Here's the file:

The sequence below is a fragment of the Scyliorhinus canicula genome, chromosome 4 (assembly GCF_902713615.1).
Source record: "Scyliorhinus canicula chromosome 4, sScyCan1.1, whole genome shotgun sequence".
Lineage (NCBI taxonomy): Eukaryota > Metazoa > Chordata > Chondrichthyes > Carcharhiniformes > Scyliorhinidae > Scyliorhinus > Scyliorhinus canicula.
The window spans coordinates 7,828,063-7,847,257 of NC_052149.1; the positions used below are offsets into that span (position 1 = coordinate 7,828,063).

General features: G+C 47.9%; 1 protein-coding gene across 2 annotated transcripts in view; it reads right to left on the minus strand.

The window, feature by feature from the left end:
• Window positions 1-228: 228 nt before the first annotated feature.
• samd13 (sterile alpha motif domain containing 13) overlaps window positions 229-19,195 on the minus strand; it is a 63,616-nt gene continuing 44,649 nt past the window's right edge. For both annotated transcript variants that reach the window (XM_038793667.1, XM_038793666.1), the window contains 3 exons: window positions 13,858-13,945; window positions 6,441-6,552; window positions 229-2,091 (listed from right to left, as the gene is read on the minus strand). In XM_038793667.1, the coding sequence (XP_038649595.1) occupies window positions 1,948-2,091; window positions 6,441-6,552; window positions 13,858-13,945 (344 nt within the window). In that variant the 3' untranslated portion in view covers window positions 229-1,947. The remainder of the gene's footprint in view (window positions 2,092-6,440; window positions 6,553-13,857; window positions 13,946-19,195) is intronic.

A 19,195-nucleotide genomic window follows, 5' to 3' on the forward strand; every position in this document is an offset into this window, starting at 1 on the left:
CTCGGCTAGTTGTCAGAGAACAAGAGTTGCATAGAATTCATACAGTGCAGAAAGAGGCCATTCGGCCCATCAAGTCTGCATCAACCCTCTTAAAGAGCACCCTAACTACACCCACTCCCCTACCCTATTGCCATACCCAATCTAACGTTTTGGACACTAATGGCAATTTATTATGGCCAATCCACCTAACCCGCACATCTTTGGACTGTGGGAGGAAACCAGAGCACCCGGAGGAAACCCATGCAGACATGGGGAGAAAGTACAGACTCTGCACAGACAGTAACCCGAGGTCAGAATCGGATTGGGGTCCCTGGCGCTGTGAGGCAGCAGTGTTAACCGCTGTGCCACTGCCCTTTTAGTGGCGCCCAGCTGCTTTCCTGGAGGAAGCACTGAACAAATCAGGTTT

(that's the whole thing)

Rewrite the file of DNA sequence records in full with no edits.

The sequence below is a fragment of the Scyliorhinus canicula genome, chromosome 4 (assembly GCF_902713615.1).
Source record: "Scyliorhinus canicula chromosome 4, sScyCan1.1, whole genome shotgun sequence".
Lineage (NCBI taxonomy): Eukaryota > Metazoa > Chordata > Chondrichthyes > Carcharhiniformes > Scyliorhinidae > Scyliorhinus > Scyliorhinus canicula.
The window spans coordinates 7,828,063-7,847,257 of NC_052149.1; the positions used below are offsets into that span (position 1 = coordinate 7,828,063).

General features: G+C 47.9%; 1 protein-coding gene across 2 annotated transcripts in view; it reads right to left on the minus strand.

The window, feature by feature from the left end:
• Window positions 1-228: 228 nt before the first annotated feature.
• samd13 (sterile alpha motif domain containing 13) overlaps window positions 229-19,195 on the minus strand; it is a 63,616-nt gene continuing 44,649 nt past the window's right edge. For both annotated transcript variants that reach the window (XM_038793667.1, XM_038793666.1), the window contains 3 exons: window positions 13,858-13,945; window positions 6,441-6,552; window positions 229-2,091 (listed from right to left, as the gene is read on the minus strand). In XM_038793667.1, the coding sequence (XP_038649595.1) occupies window positions 1,948-2,091; window positions 6,441-6,552; window positions 13,858-13,945 (344 nt within the window). In that variant the 3' untranslated portion in view covers window positions 229-1,947. The remainder of the gene's footprint in view (window positions 2,092-6,440; window positions 6,553-13,857; window positions 13,946-19,195) is intronic.

A 19,195-nucleotide genomic window follows, 5' to 3' on the forward strand; every position in this document is an offset into this window, starting at 1 on the left:
CTCGGCTAGTTGTCAGAGAACAAGAGTTGCATAGAATTCATACAGTGCAGAAAGAGGCCATTCGGCCCATCAAGTCTGCATCAACCCTCTTAAAGAGCACCCTAACTACACCCACTCCCCTACCCTATTGCCATACCCAATCTAACGTTTTGGACACTAATGGCAATTTATTATGGCCAATCCACCTAACCCGCACATCTTTGGACTGTGGGAGGAAACCAGAGCACCCGGAGGAAACCCATGCAGACATGGGGAGAAAGTACAGACTCTGCACAGACAGTAACCCGAGGTCAGAATCGGATTGGGGTCCCTGGCGCTGTGAGGCAGCAGTGTTAACCGCTGTGCCACTGCCCTTTTAGTGGCGCCCAGCTGCTTTCCTGGAGGAAGCACTGAACAAATCAGGTTT